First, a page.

Leaders of G8 countries on Tuesday endorsed a proposal to halve carbon emissions by 2050, in what appeared to be a boost to the ongoing campaign on global warming.
“The G8 nations came to a mutual recognition that this target — cutting global emissions by at least 50 per cent by 2050 — should be a global target,” said Japanese Prime Minister Yasuo Fukuda, who announced the endorsement.
But environmentalists played down the development, saying it didn't mark any real progress on the status that prevailed a year ago. The G8 meeting set neither any interim targets for cutting carbon emissions nor a base year that could be used to determine how much each country would have to cut, they said. “The G8 will implement aggressive midterm total emission reduction targets on a country by country basis,” Fukuda said.
Setting interim targets has been difficult because of sharp differences within the group. Also, large and fast growing economies like India and China are unlikely to agree to similar targets.
On Monday, Prime Minister Manmohan Singh told reporters that India was ready to commit that its per capita emissions would never exceed that of the developed countries, but New Delhi is “not in a position to take responsibility by way of international target reduction.”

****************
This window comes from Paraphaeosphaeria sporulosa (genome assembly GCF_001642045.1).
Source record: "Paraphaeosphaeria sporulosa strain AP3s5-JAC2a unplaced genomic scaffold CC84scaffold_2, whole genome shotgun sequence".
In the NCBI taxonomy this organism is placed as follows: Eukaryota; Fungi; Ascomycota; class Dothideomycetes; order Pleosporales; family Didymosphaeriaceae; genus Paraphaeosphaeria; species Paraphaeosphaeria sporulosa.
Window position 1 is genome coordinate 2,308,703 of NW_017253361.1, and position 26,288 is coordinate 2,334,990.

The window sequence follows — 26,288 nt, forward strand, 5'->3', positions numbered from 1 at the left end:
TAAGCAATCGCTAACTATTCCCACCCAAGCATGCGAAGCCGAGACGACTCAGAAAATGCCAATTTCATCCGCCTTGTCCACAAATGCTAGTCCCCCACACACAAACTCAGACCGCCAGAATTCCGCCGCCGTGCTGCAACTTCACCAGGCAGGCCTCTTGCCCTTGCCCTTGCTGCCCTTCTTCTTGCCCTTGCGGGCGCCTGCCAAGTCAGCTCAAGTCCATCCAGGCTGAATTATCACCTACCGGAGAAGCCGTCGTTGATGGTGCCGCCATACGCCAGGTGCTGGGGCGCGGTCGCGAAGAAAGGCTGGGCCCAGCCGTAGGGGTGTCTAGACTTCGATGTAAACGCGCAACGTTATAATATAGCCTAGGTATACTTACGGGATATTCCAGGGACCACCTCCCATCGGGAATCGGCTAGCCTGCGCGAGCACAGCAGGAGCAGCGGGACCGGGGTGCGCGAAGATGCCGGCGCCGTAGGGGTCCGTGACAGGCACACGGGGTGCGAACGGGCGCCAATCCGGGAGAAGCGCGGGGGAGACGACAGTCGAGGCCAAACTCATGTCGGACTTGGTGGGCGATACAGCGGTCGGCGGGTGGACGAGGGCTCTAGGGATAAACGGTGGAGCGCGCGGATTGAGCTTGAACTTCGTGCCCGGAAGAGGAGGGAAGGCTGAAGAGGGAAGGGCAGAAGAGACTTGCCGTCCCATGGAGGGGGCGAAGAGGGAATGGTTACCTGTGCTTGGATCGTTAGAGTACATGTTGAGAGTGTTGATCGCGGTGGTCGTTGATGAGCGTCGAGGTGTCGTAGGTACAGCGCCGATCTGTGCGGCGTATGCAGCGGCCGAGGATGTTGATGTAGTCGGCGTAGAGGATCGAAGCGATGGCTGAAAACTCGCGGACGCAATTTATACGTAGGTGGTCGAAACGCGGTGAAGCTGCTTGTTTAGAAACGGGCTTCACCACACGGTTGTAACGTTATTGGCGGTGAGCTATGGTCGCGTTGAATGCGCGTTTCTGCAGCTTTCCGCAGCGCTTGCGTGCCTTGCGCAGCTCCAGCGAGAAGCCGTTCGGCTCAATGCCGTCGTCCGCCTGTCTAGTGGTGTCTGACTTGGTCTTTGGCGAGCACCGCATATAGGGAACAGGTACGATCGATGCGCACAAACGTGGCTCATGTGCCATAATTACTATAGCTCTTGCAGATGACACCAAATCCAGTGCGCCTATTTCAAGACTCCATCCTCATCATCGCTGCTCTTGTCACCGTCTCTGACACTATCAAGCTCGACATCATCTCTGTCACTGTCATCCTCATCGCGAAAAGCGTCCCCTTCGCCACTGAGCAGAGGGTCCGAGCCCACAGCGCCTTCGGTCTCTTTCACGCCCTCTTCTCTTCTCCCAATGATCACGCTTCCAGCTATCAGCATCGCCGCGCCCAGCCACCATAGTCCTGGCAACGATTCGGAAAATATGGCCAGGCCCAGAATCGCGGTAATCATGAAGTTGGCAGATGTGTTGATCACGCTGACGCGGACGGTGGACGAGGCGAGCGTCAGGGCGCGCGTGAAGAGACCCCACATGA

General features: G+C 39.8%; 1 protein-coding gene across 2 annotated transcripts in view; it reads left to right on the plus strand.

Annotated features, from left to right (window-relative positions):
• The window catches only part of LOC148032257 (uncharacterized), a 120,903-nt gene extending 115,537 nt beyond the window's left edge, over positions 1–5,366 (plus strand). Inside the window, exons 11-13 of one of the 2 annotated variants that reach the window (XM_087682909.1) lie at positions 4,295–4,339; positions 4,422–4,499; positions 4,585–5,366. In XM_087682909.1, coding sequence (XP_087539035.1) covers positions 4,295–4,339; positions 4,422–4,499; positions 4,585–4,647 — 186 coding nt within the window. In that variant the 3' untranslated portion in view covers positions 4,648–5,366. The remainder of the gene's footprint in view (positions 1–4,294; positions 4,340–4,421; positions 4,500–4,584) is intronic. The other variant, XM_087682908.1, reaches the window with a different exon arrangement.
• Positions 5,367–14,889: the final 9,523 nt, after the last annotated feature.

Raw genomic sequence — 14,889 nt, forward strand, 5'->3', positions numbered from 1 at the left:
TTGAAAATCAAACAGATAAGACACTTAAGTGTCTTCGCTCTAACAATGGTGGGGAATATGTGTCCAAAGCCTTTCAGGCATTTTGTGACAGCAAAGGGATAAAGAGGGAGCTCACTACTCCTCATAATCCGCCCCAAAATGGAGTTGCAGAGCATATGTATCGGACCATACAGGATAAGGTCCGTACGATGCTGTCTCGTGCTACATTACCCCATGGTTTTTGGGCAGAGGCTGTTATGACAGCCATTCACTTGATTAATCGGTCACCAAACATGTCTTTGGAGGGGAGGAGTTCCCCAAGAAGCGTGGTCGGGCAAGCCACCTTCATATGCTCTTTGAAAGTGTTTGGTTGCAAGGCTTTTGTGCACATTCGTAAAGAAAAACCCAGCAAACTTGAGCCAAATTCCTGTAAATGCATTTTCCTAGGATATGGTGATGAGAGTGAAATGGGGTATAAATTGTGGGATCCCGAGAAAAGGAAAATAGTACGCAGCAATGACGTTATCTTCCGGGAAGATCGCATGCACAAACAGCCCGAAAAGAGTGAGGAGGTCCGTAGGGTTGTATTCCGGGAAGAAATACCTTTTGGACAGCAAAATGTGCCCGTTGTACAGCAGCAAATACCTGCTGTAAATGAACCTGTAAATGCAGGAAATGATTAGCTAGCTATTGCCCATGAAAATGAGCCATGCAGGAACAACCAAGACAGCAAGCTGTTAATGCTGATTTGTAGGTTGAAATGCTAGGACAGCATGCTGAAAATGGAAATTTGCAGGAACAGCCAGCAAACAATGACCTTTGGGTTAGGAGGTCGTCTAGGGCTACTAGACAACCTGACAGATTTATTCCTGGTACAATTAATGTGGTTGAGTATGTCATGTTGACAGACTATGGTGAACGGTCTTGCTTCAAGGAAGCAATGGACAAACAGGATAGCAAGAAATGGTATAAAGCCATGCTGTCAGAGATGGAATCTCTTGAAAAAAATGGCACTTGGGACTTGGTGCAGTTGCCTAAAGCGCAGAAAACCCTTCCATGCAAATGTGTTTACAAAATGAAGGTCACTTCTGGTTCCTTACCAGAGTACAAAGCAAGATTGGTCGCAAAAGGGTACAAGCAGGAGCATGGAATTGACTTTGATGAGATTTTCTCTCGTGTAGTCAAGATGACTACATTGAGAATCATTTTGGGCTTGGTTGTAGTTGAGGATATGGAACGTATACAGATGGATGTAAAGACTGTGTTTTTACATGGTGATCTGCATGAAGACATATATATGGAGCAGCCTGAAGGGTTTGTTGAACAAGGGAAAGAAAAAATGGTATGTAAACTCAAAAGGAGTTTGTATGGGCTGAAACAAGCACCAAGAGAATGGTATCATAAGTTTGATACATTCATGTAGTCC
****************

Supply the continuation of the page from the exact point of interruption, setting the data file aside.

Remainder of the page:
The G8 has been under pressure to secure commitments by wealthy nations to push forward stalled UN-led talks on forging a new accord to battle global warming by the end of next year. Tuesday's statement, however, addressed world emissions rather than just those produced by wealthy countries.
Eight other countries, outside the G8, are also attending the summit including India, China, Brazil, South Africa, Mexico, Australia, South Korea and Indonesia.
The US hailed the agreement, saying it fits with Washington's stance that all major economies — such as China, India and others — need to participate in reducing emissions, an Associated Press report said.